Friday, October 14, 2016

Poetic Book Tours: Field Guide To The End Of The World by Jeannine Hall Gailey

Book Description:

Field Guide to the End of the World, winner of the 2015 Moon City Poetry Award, delivers a whimsical look at our culture’s obsession with apocalypse as well as a thoughtful reflection on our resources in the face of disasters both large and small, personal and public. Pop-culture characters—from Martha Stewart and Wile E. Coyote to zombie strippers and teen vampires—deliver humorous but insightful commentary on survival and resilience through poems that span imagined scenarios that are not entirely beyond the realm of possibility. The characters face their apocalypses in numerous ways, from strapping on rollerblades and swearing to taking notes as barns burn on the horizon. At the end of the world, the most valuable resource is human connection—someone holding our hands, reminding us “we are miraculous.”

TitleField Guide To The End Of The World 

Author: Jeannine Hall Gailey
ISBN:  978-0913785768
Publisher: Moon City Press/2016

One things sticks out when you read Gailey's poetry. That she has deep knowledge about science. She touches War in all its forms, Disappearance of Bees, and Natural Disasters. Pondering about all these should stop us on our tracks and it does. 

Field Guide To The End Of The World is dark. Yet the humour makes the dark bearable. The way she makes us think is like keep changing channels for our favourite programmes. We want to watch it all at the same time. Same with her poems. We want to savour the poems all at the same time.

In the poem In Case, it starts with matter of voice but gets fanciful when we reach the middle. 

We were taught in grade school different lessons of survival:

In case of nuclear attack, hide under your desk.
In case of chemical attack, buy duct tape.
Buy a rape whistle.Learn a martial art

I read old fairy tales, wolves lurking behind trees

and parents ready to kill children.Magic mirrors,
dragons, spells that charm and protect.
Burn this herb to banish ghosts.

Sometimes I imagine afterlife, puffs of pink
clouds and unicorns, or gold harps, or glass cities
with streets made of Emerald. The whole earth
spinning like a child's marble below, pitiful.

We are told to vaccinate, o educate, to warn.
Traffic tickets, parking signs: bureaucratic safety nets.
Our governments promise safety in exchange for....
I will light a candle, listen to the solar-charged radio for a sign.

Introduction to the Body in Fairy Tales

The body is a place of violence. Wolf teeth, amputated hands.
Cover yourself with a cloak of leaves, a coat of a thousand furs,
a paper dress. The dark forest has a code. The witch
sometimes dispenses advice, sometimes eats you for dinner,
sometimes turns your brother to stone.
You will become a canary in a castle, but you’ll learn plenty
of songs. Little girl, watch out for old women and young men.
If you don’t stay in your tower you’re bound for trouble.
This too is code. Your body is the tower you long to escape,
and all the rotted fruit your babies. The bones in the forest
your memories. The little birds bring you berries.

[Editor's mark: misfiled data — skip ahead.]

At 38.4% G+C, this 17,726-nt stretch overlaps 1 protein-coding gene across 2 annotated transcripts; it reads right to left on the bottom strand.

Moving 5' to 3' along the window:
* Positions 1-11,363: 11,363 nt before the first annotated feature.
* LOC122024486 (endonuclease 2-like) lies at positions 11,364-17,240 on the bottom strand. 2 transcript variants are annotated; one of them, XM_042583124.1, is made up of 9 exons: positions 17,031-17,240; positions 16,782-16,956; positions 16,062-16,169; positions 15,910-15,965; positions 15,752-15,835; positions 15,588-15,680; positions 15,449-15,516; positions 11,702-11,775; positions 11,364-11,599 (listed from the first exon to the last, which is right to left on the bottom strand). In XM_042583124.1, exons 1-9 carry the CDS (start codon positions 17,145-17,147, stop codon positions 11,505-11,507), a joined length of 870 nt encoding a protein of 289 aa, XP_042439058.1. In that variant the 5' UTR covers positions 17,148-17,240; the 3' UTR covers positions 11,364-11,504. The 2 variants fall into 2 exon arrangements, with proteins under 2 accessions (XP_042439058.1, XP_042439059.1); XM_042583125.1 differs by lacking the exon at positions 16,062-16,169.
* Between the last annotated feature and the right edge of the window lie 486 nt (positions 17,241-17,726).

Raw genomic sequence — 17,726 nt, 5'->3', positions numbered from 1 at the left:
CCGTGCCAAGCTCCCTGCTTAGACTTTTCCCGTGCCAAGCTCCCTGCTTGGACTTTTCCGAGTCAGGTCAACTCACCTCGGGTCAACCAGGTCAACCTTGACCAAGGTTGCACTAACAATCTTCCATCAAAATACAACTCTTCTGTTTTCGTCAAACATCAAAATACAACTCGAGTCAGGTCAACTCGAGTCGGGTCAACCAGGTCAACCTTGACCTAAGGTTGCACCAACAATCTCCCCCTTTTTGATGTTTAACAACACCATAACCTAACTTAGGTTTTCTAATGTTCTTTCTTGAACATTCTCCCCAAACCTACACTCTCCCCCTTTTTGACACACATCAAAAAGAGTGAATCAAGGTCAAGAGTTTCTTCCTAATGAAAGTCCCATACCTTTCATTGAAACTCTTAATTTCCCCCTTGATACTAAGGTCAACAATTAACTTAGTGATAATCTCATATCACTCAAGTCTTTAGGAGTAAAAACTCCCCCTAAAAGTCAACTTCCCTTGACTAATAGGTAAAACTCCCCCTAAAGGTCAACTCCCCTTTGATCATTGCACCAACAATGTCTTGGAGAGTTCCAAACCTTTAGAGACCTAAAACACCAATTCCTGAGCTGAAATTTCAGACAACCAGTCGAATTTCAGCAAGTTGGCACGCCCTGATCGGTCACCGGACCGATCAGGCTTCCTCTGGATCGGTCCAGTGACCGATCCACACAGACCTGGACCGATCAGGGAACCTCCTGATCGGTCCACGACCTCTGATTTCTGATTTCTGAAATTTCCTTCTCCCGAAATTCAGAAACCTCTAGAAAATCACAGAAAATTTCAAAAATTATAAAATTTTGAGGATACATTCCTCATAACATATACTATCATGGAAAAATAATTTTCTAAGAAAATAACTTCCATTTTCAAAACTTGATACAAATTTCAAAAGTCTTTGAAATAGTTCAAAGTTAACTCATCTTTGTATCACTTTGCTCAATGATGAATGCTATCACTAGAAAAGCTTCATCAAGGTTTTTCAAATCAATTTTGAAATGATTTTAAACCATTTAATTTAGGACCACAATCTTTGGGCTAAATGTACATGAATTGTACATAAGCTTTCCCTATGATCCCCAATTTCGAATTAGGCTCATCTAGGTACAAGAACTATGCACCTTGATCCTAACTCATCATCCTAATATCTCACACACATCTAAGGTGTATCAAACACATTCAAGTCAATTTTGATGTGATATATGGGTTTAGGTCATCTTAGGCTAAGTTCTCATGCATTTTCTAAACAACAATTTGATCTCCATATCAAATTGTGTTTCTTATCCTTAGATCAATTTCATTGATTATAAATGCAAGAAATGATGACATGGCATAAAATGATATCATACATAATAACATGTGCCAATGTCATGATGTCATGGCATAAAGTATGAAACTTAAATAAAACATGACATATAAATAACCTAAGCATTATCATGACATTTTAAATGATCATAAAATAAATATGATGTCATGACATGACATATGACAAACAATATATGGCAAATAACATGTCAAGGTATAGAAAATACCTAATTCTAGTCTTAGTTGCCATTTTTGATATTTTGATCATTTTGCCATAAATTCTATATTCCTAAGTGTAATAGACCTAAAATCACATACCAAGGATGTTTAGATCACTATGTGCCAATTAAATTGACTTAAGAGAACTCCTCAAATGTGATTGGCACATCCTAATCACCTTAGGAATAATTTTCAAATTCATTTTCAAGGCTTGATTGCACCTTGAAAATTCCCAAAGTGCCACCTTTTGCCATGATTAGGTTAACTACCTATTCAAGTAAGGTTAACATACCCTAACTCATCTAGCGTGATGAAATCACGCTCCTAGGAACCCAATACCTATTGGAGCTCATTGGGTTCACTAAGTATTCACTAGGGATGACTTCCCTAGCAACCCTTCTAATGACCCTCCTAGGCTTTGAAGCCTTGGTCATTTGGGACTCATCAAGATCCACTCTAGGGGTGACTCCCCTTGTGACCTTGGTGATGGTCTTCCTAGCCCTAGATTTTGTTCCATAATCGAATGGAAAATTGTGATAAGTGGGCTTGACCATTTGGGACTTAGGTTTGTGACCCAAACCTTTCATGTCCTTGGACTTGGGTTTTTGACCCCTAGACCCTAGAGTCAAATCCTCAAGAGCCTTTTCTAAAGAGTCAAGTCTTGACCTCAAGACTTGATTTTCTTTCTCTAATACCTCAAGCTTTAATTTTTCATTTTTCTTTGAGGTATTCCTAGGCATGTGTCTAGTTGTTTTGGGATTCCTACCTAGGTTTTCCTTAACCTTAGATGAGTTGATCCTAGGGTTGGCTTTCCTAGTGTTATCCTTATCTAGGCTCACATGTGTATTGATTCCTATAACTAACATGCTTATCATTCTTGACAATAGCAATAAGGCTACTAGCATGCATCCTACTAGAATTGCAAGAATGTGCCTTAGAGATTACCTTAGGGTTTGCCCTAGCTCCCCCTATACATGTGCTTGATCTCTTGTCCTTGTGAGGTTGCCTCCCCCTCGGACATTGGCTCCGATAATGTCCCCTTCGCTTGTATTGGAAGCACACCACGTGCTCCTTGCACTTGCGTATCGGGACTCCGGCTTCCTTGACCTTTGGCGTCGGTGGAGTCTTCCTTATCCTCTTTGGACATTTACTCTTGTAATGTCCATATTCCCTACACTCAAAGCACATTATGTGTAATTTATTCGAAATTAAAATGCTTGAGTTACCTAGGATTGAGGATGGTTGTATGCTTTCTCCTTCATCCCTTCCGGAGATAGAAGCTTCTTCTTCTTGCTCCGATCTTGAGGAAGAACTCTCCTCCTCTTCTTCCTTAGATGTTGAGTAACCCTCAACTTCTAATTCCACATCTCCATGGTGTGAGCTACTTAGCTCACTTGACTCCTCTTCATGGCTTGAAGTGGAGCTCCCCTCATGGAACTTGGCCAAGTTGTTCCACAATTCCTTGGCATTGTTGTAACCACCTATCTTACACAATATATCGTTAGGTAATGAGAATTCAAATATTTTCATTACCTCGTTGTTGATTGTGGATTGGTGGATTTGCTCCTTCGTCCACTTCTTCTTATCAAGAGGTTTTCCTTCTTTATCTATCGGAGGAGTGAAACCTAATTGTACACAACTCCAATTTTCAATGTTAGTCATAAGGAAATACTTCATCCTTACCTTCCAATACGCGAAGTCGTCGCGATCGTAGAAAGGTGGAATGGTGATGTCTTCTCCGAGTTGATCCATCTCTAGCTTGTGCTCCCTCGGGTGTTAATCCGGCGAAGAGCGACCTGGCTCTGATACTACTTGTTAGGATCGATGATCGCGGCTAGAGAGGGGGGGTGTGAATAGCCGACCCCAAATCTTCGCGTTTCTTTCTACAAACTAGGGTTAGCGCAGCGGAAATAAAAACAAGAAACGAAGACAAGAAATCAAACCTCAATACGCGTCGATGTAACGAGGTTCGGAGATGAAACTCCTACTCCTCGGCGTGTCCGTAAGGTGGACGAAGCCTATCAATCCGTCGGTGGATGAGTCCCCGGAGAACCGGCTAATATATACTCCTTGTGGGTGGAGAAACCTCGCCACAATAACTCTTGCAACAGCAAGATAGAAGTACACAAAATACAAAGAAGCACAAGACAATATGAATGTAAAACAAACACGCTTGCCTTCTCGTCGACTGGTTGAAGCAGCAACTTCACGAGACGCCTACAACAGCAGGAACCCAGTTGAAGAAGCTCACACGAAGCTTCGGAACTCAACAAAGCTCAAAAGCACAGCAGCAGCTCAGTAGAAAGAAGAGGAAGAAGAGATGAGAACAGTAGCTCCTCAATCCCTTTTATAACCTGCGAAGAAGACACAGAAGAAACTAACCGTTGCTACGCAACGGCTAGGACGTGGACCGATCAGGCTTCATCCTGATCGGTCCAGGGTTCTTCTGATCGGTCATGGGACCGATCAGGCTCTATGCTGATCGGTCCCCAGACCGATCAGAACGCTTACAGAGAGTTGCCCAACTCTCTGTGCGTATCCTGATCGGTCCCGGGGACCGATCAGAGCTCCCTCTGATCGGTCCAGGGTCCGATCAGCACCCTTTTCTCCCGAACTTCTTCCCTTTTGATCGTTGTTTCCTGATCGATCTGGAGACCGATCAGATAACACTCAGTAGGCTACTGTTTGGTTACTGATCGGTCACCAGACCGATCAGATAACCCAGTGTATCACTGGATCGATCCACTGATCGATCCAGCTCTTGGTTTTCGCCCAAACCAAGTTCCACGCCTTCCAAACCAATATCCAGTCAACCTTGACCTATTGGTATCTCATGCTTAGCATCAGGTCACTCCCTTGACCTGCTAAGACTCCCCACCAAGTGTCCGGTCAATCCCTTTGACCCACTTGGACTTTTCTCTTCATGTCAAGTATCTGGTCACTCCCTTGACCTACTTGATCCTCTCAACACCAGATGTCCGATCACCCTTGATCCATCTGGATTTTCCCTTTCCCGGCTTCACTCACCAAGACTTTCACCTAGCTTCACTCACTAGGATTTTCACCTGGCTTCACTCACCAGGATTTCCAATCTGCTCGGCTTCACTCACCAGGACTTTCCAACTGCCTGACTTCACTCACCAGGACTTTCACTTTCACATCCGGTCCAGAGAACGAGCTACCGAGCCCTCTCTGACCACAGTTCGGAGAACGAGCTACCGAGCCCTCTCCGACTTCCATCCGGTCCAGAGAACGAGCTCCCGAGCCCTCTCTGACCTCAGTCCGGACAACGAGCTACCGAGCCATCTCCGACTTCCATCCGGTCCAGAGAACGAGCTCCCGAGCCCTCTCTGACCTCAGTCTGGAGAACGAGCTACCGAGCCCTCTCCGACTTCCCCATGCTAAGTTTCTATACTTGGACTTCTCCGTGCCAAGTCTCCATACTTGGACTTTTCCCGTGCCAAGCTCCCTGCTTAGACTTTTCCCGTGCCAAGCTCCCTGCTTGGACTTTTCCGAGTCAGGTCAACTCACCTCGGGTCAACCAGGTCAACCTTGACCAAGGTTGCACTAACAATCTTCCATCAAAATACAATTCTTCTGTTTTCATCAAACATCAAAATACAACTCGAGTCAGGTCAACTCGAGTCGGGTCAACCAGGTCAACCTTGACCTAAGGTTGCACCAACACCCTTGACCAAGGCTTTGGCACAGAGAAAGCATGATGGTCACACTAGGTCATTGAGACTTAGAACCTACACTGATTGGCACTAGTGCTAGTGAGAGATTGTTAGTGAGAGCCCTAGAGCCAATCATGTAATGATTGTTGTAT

The pebbles on the trail glow ghostly white.

I have the following poetry books by Gailey and loved those 

The Robot Scientist's Daughter by Jeannine Hall Gailey and
Becoming the Villainess by Jeannine Hall Gailey

But Field Guide To The End Of The World is one of her best till date. It has been divided into sections and each one reaches out. As I understand Rocket Science only too well, these poems touched the scientist in me....

The poems makes an impact, changes us in subtle ways, and make us wish to reach out and touch the words. Need I say more? May be yes...may be no....I must mention here I am no fan anything apocalyptic or of zombies or vampires. Despite that I couldn't put down this book of poetry.

In short, I am going to read more of Gailey's poetry....

Wish I had the print copy of this.....

Saturday, October 8, 2016

Poetic Book Tours: You're the Most Beautiful Thing That Happened by Arisa White


Angular, smart, and fearless, Arisa White’s newest collection takes its titles from words used internationally as hate speech against gays and lesbians, reworking, re-envisioning, and re-embodying language as a conduit for art, love, and understanding. You’re the Most Beautiful Thing That Happened works through intersectional encounters with gender, identity, and human barbarism, landing deftly and defiantly in beauty.

My views:
The first thing I felt about "You're the Most Beautiful Thing That Happened by Arisa White" is that it is very liberating. Each and every poem is about love. Not the fairy tale kind but the everyday kind which sustains. I won't say these are spiritual but are visceral, the kind which touch the gut. The poems are like songs of set to tune. Those soulful songs we all love to listen to, in certain moods. With deep feelings, these poems take us to that realm of deep thoughts. We sit back and contemplate. It ceases to matter what kind of relationship. Love is love, irrespective of who loves whom...the race, gender, social ladder is irrelevant. Eroticism is not something which has to be hidden. It can be flaunted subtly, sensually and is to be celebrated.
Tenderness touches the loneliness, a paradox in itself but isn't that how it works? 
I loved the following poems....
I will read Arisa White again and again....

There are little words
that can fit in little places
if you say them small enough.

To fit a song into a pore
you have to be prepared
for the day it will sweat.

If words could stick on people,
if spoken, they would become
a different creature.

Blinded and you’re turned
five times around. Nothing
in you knows what it knew.

It’s the best part of the game:
Prick the girls you like best
while pinning on the donkey’s tail.